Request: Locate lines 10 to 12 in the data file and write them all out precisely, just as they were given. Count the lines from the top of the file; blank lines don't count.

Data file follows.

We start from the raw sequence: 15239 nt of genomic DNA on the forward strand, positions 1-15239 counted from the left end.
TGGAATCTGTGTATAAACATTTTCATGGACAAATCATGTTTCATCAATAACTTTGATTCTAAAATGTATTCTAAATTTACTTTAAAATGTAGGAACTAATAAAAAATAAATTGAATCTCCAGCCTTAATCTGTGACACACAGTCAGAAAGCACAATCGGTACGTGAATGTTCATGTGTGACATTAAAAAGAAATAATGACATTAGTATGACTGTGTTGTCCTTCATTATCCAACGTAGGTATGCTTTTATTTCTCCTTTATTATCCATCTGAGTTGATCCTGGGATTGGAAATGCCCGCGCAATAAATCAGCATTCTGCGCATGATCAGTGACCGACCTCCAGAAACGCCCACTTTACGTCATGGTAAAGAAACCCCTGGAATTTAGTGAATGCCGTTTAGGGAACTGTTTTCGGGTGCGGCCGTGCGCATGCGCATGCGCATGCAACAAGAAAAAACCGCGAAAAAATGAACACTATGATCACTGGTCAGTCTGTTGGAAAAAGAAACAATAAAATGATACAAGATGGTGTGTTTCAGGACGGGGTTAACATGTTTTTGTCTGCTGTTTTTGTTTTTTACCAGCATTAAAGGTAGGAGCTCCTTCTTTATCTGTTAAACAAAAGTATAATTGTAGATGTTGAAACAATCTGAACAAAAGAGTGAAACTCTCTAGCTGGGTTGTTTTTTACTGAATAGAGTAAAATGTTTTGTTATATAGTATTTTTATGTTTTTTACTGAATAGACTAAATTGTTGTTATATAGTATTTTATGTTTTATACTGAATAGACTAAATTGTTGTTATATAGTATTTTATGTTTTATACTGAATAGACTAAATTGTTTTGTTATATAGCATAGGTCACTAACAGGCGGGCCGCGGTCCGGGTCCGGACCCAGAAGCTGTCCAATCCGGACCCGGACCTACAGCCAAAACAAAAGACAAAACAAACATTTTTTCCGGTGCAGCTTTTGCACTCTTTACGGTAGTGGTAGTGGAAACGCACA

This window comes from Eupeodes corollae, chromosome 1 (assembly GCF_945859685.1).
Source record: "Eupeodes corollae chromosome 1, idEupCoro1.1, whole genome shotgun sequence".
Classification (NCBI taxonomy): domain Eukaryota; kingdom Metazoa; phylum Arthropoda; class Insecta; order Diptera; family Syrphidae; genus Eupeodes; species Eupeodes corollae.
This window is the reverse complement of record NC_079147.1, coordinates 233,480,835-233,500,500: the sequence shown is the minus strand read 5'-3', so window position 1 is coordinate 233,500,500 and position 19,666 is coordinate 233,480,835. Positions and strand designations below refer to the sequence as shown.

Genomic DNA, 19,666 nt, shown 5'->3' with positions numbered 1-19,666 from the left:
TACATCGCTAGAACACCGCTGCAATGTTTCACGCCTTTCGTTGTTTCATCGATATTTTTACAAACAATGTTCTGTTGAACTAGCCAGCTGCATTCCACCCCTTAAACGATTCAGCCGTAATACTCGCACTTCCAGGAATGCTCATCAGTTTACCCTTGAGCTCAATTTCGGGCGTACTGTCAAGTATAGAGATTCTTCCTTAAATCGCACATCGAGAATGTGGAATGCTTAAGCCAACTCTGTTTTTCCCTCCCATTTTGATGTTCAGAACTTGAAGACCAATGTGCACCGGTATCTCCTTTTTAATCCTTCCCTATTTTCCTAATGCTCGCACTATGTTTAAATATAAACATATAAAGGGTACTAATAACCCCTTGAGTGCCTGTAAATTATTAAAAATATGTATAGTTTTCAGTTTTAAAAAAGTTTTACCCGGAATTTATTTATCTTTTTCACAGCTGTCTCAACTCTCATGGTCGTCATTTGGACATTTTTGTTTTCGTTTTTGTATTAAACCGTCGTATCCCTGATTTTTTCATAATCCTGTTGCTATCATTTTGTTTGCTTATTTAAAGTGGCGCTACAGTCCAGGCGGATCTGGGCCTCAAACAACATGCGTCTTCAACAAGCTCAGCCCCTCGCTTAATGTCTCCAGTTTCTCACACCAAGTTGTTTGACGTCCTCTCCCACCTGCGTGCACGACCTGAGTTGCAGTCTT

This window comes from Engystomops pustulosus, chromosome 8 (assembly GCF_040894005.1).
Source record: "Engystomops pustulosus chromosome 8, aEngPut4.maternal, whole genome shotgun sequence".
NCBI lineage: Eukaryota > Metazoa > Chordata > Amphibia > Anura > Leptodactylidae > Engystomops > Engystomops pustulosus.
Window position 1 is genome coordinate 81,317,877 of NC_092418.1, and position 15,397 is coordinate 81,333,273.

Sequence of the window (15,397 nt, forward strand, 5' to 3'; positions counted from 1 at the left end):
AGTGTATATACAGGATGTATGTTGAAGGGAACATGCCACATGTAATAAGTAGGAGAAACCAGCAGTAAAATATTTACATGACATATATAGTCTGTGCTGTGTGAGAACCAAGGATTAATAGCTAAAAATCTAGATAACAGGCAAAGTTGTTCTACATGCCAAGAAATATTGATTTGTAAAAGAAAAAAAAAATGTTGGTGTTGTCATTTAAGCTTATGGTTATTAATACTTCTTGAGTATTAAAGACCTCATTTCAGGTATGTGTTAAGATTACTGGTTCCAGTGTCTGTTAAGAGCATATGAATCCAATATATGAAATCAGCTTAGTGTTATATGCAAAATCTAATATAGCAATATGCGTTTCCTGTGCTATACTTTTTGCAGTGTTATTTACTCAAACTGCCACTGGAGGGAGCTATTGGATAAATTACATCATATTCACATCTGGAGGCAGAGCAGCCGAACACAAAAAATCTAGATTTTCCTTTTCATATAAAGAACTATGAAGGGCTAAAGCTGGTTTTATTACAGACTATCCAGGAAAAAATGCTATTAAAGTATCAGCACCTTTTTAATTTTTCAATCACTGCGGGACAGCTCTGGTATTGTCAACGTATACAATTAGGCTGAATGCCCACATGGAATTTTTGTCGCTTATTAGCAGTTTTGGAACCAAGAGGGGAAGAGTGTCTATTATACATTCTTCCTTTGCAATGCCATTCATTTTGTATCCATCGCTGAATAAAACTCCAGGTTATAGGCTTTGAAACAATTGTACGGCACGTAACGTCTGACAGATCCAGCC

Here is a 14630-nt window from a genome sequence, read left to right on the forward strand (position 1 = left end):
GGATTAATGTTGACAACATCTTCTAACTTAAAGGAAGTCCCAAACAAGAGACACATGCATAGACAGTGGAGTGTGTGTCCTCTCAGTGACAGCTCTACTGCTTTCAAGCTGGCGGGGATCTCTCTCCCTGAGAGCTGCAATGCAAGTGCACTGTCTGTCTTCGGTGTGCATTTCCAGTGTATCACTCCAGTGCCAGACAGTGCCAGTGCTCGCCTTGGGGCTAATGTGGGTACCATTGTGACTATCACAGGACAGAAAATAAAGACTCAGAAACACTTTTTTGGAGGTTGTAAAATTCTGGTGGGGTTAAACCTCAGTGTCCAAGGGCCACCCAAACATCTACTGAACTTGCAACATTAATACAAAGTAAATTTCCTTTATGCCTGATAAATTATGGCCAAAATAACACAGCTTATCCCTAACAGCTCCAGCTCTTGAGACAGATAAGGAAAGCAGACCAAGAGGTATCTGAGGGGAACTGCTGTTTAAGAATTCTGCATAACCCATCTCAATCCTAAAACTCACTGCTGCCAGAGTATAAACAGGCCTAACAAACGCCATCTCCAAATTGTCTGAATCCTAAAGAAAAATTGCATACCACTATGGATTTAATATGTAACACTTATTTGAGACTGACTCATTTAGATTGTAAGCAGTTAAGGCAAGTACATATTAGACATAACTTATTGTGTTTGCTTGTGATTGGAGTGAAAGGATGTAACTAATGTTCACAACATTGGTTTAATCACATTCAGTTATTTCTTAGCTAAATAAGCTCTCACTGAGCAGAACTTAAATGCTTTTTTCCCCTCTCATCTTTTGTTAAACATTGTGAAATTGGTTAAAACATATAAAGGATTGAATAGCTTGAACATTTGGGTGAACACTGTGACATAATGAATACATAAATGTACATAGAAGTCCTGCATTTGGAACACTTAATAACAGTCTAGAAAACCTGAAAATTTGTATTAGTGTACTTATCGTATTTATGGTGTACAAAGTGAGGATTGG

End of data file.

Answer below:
Source record: "Engystomops pustulosus chromosome 8, aEngPut4.maternal, whole genome shotgun sequence".
NCBI lineage: Eukaryota > Metazoa > Chordata > Amphibia > Anura > Leptodactylidae > Engystomops > Engystomops pustulosus.
Window position 1 is genome coordinate 81,317,877 of NC_092418.1, and position 15,397 is coordinate 81,333,273.